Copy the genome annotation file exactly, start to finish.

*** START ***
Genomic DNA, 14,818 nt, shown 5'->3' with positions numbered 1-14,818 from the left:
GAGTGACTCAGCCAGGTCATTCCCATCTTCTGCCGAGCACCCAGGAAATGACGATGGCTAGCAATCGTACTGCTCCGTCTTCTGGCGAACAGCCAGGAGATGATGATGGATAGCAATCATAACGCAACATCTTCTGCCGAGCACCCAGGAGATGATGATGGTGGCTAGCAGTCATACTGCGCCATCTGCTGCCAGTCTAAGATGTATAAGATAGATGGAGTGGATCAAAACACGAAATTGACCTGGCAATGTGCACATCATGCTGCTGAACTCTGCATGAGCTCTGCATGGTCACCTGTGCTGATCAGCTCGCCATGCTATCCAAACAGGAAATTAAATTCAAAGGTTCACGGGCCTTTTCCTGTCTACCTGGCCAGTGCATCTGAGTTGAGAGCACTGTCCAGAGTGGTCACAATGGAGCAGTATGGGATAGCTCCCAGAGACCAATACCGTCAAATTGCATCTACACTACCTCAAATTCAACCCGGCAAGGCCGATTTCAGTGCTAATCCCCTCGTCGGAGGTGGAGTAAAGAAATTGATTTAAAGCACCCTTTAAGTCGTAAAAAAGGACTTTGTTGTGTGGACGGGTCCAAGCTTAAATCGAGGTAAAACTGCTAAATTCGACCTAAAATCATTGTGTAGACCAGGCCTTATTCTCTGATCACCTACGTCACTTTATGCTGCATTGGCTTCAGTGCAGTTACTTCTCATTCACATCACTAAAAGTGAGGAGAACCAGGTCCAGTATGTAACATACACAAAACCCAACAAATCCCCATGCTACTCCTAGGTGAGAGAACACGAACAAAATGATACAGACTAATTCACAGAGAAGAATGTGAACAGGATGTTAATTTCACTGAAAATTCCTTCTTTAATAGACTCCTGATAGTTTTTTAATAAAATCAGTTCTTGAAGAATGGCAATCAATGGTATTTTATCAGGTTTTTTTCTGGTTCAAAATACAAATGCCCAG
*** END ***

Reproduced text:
Genomic DNA, 14,818 nt, shown 5'->3' with positions numbered 1-14,818 from the left:
GAGTGACTCAGCCAGGTCATTCCCATCTTCTGCCGAGCACCCAGGAAATGACGATGGCTAGCAATCGTACTGCTCCGTCTTCTGGCGAACAGCCAGGAGATGATGATGGATAGCAATCATAACGCAACATCTTCTGCCGAGCACCCAGGAGATGATGATGGTGGCTAGCAGTCATACTGCGCCATCTGCTGCCAGTCTAAGATGTATAAGATAGATGGAGTGGATCAAAACACGAAATTGACCTGGCAATGTGCACATCATGCTGCTGAACTCTGCATGAGCTCTGCATGGTCACCTGTGCTGATCAGCTCGCCATGCTATCCAAACAGGAAATTAAATTCAAAGGTTCACGGGCCTTTTCCTGTCTACCTGGCCAGTGCATCTGAGTTGAGAGCACTGTCCAGAGTGGTCACAATGGAGCAGTATGGGATAGCTCCCAGAGACCAATACCGTCAAATTGCATCTACACTACCTCAAATTCAACCCGGCAAGGCCGATTTCAGTGCTAATCCCCTCGTCGGAGGTGGAGTAAAGAAATTGATTTAAAGCACCCTTTAAGTCGTAAAAAAGGACTTTGTTGTGTGGACGGGTCCAAGCTTAAATCGAGGTAAAACTGCTAAATTCGACCTAAAATCATTGTGTAGACCAGGCCTTATTCTCTGATCACCTACGTCACTTTATGCTGCATTGGCTTCAGTGCAGTTACTTCTCATTCACATCACTAAAAGTGAGGAGAACCAGGTCCAGTATGTAACATACACAAAACCCAACAAATCCCCATGCTACTCCTAGGTGAGAGAACACGAACAAAATGATACAGACTAATTCACAGAGAAGAATGTGAACAGGATGTTAATTTCACTGAAAATTCCTTCTTTAATAGACTCCTGATAGTTTTTTAATAAAATCAGTTCTTGAAGAATGGCAATCAATGGTATTTTATCAGGTTTTTTTCTGGTTCAAAATACAAATGCCCAG